A Supreme Court of Canada decision regarding an auto accident and claim could have the potential to change perceptions in Canada and is being called precedent-setting.
The case relates to a Lawrencetown man who lost his arm in a collision. Andrew Sabean was broadsided when progressing through a green light and was awarded $465,000 in damages following an initial trial in May 2013. However, Sabean’s representative, Kimball Law’s Derrick Kimball questioned whether his insurance company, Portage La Praire Mutual Insurance, could claim CPP benefits from the injured man.
“Millions of Canadians carry a standard endorsement on their auto insurance policy that protects them in the event they are injured by an underinsured driver. This “Family Protection Endorsement” provides that the victim’s own auto insurance policy must make up for any shortfall in damages not covered by other insurance policies,” a recent press release issued by Kimball Law reads.
“The question at the heart of Sabean was whether an insurance company could claw back Canada Pension Plan (“CPP”) benefits from a Lawrencetown man seriously injured by an underinsured driver. The insurance company argued that future CPP benefits should count as an insurance policy, and so they demanded that Mr. Sabean pay back tens of thousands of dollars worth of his trial award.”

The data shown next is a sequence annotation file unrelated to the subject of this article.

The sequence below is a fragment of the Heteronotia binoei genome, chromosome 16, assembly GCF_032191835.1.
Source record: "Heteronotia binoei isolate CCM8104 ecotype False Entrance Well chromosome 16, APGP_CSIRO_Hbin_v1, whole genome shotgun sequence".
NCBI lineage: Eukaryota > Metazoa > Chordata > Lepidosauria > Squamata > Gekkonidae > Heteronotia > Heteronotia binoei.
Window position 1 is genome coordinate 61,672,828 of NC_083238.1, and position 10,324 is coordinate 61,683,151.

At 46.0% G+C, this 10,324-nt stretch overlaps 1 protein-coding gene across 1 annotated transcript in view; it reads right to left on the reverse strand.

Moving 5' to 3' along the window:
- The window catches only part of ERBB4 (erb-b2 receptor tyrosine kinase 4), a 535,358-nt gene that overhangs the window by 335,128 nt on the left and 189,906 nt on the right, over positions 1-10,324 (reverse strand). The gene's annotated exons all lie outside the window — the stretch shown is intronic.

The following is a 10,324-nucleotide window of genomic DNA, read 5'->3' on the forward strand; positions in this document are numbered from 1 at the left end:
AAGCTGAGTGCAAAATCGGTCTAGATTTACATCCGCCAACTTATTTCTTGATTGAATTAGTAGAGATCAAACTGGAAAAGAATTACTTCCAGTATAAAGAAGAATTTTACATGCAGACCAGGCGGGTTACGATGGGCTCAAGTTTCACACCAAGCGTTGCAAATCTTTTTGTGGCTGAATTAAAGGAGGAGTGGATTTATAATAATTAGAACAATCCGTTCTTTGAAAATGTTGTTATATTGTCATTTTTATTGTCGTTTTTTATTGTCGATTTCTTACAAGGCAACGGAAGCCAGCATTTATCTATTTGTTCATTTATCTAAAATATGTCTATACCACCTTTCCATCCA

There was a shortfall of $83,000 that would be claimed through the insurance company. Kimball felt the case could be appealed through the Supreme Court of Canada as he believed the wording of the endorsement was inconsistent.
In Sabean’s case, there was a shortfall of about $83,000 to be claimed through his own insurance policy.
“It was clear Nova Scotia Court of Appeal disagreed with trial judge, and decided that the insurance company’s interpretation was correct and that CPP was deductible,” said Kimball.
“The way the policy is written this is a standard endorsement to, basically, millions of policies across the country.”
The appeal went completely in favour of Kimball Law and Sabean, with the court unanimous agreeing a 7-0 decision.
“Part of our argument was not only does the language not immediately take you to consider the Canada Pension would be a policy of insurance but, if they really wanted to deduct Canada Pension, the insurance company could have written that right into the policy the way they did Workers’ Compensation and some other things,” said Kimball.